by section DM37 of the local policy plan). At the very least 
 
the opportunity for a cycle route should be maintained. This 
 
is what is supported by the community, along with the 
 
ecological corridor being maintained.  
 
 
 
ZN commented that the policy is very clear and is supported 
 
by the community.  
 
 
 
IF had picked up from MI that there were potential 
 
alternative approaches to infilling and enquired what these 
 
may be. 
 
 

 
 
HR flagged that the community is most keen to protect the 
 
ecological corridor, and not an active travel route or railway, 
 
and enquired how that balanced. 
 
 
 
ZN stated that those aspirations were all equally important, 
 
and that the community is responding as it is because they 
 
understand that the preference is for infilling, so are 
 
concerned with the detrimental impact of such a course of 
 
action. The community want to ensure that the planning 
 
policy is upheld. 
 
 
 
ZN commented that if this meeting had taken place earlier 
 
then some of the issues may have been prevented, and that 
 
once the community can be advised that infilling is off the 
 
table then they will likely work with NH. 
 
 
 
MI responded that National Highways have undertaken 
 
circa 18 months of ecological surveys looking at the impact 
 
of the infilling, and the impact is low. 
 
 
 
 
 



 
MI advised that NH have been seeking engagement from 
 
Lewes District Council for the last 18 months, but have been 
 
getting very little response.  
 
 
 
MI advised that NH have engaged with the Parish Council 
 
and adjacent landowners.  
 
 
 
RC to investigate why there has been a lack of 
RC 
engagement.  He advised that Lewes usually acts to 
 
engage very positively on such things. 
 
 
 
RM advised that this highlights how much NH do to engage, 
 
but that there is only so much that they can pursue.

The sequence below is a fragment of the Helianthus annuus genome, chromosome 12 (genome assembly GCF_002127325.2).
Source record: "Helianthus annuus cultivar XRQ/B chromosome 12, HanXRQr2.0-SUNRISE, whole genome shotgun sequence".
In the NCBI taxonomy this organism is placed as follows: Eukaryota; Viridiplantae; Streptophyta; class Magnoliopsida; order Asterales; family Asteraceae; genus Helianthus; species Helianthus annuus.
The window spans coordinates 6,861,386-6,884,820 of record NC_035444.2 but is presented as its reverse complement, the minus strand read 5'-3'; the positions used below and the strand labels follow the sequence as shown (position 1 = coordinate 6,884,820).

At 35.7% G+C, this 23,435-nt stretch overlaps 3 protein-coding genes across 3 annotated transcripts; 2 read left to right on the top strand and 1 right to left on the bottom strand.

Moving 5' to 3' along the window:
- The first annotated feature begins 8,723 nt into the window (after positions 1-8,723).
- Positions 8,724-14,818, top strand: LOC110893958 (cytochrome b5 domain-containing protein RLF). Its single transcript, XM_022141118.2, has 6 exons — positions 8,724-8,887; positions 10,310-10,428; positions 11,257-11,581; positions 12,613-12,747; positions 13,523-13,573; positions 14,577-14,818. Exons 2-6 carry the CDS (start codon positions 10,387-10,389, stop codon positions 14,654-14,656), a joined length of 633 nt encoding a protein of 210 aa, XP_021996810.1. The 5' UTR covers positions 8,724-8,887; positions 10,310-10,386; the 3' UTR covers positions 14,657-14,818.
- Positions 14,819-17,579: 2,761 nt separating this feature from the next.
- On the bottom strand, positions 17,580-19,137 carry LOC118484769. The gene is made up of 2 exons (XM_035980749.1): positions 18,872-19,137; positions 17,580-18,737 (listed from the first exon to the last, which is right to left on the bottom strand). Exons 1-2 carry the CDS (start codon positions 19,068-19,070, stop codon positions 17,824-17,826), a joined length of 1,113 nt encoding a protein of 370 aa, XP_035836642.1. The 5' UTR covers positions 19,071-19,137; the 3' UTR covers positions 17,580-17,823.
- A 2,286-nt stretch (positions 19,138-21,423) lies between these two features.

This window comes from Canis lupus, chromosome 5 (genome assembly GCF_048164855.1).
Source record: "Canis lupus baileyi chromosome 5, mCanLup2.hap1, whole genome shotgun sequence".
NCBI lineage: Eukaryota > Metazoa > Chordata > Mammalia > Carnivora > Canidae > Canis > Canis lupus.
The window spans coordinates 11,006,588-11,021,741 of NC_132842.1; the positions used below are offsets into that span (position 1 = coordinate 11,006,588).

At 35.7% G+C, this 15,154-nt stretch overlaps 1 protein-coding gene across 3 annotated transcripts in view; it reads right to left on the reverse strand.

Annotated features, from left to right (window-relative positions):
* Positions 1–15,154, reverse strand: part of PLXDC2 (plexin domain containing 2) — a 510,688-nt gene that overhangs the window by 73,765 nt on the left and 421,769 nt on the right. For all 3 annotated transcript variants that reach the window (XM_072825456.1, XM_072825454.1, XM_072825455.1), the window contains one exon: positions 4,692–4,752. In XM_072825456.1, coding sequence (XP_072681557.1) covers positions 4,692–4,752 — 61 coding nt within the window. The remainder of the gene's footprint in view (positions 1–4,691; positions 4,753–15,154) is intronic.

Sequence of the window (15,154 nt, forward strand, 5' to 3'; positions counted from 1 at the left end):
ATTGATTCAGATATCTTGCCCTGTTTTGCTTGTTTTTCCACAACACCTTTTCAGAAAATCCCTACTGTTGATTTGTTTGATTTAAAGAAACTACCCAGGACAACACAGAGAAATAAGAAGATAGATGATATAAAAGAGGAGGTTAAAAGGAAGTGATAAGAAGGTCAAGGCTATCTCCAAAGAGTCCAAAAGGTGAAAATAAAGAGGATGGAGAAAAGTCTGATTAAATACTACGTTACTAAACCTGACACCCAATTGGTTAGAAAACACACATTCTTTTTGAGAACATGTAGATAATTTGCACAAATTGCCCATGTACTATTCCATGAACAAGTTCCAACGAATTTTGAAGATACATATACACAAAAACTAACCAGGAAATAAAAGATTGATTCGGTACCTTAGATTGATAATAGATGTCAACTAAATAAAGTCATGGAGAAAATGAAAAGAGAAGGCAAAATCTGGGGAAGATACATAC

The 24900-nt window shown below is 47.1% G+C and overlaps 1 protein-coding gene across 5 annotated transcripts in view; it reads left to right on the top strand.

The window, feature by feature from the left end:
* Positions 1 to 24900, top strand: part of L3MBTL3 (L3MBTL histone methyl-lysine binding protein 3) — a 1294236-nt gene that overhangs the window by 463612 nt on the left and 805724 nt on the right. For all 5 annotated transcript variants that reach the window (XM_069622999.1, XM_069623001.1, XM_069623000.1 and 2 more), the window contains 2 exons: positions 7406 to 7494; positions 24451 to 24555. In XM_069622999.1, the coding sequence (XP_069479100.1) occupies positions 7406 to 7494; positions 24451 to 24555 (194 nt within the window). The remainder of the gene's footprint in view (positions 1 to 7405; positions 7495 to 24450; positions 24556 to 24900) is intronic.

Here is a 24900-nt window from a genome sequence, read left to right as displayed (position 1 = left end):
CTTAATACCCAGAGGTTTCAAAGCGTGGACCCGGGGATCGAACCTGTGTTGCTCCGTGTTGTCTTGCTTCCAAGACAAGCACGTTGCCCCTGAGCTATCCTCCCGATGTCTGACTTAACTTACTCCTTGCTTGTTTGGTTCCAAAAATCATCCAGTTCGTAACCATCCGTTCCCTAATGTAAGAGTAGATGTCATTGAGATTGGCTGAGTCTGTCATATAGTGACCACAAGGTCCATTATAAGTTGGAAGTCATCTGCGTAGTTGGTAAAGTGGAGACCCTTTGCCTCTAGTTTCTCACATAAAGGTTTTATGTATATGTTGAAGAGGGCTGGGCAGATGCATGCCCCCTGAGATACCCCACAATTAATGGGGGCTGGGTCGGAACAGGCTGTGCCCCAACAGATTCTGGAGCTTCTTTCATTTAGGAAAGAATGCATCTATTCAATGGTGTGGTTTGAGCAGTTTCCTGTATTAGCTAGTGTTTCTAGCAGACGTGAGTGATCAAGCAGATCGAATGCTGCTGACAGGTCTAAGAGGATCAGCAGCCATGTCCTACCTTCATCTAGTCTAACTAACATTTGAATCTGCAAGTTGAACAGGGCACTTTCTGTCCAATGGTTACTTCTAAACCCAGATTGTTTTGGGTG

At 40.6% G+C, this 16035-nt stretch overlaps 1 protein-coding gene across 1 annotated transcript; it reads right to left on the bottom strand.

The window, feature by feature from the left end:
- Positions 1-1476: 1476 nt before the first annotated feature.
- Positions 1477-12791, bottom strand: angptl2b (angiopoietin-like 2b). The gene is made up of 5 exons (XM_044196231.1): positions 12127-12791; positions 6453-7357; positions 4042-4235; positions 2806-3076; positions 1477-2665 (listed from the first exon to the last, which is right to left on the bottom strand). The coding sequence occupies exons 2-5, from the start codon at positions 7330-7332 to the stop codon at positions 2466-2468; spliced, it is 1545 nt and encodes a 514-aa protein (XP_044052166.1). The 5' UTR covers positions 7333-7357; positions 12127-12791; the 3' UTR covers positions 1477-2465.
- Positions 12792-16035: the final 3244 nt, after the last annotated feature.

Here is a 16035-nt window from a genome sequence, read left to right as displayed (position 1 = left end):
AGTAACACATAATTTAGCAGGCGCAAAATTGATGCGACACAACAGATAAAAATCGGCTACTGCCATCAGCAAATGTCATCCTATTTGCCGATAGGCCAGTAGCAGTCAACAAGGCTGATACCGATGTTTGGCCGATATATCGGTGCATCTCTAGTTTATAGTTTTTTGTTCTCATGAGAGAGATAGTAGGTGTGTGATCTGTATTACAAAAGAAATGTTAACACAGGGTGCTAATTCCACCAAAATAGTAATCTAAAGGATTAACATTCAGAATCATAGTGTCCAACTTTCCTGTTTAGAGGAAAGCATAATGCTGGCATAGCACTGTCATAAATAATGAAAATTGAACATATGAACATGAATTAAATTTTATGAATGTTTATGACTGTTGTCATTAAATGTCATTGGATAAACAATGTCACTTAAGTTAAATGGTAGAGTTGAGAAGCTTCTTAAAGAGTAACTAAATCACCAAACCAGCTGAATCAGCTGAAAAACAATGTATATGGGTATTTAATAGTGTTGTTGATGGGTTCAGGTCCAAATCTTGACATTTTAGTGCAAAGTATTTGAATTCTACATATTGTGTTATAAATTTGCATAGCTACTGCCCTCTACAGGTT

RM stated that the various points show that there is a need 
 
to work out which are the priorities here, ecology, safety, 
active travel, etc, and that the solutions will vary dependant 
on the priority or aspirational use. 
 
RM raised the prospect of potential transfer along with the 
pros/cons. 
 
HR clarified that Lewes needs to decide what their plan is 
for this location, and a timeframe, so as to inform the 
solution. 
 
HR advised that installing a cycle route or railway would be 
detrimental to the ecological corridor, and that these were 
competing aspirations. 
 
[ADDEUMDUM: 
 
Since the meeting it has come to light that the planning 
policy advice given in the meeting was focused on a 
different rail line within the vicinity of Lewes. HGG2/1 
Barcombe Bridge, and the disused line over which it 
crosses, IS NOT protected in the Lewes Local Plan. 
 
Also, there is no existing cycle path under the bridge] 
 
HR commented that we all need a combined 
comms/engagement strategy. 
 
IF advised that community feel that they are being ignored 
and not engaged with.  That we need to openly discuss the 
situation, the issues and the options.  Need to state that we 


 
are all taking the time to ensure that the right situation is 
being picked, and not rushed through. 
 
IF asked whether there was time for this given the bridge 
condition. 
 
MI stated that there’s no way to predict if/when a failure will 
happen. It is monitored regularly, it is moving and has a 
capacity seemingly lower than the vehicles using it, so we 
have all of the warning signs that we will get.  
 
MI advised that we need a ‘plan b’ in the meantime just in 
case the condition deteriorates further, and that this would 
potentially be a traffic restriction or diversion. 
 
DP advised that if the situation becomes dangerous then 
they would close the road. 
 
RM advised that with many of these types of situation, 
where we have reached out to the LPAs we get some 
responses, some that don’t respond and some that change 
their response.  However, where there is no response, no 
other data to the contrary, infilling is seen as the best long 
term solution. 
6. 
Next steps and actions 
 
RH to arrange for a further structural review/assessment to 
 
get a definitive capacity of the bridge and put some 
 
measures in place to implement the weight restriction. MI 
RH 
and RH to keep in contact regarding the timescales for this. 
 
 
 
The transport monitoring team to undertake a survey to 
 
monitor the type of traffic that is regularly using the bridge. 
JW 
JW to arrange a site assessment and look into the 
 
monitoring that can be arranged. 
         
 
 
LP to share with NH the plan for what is required at this 
 
location – ecological route, railway, active travel link etc. 
LP 
 
 
 
HR to link in with IF/JW/DP to coordinate communications 
HR 
and a community message.  
 
 
 
Due to MP interest in this case, a letter should be sent from 
HR 
National Highways. 
 
 
 
A follow up meeting to be arranged once some time frames 
RM 
have been confirmed.  
 
 
 
RC to investigate why there has been a lack of engagement 
RC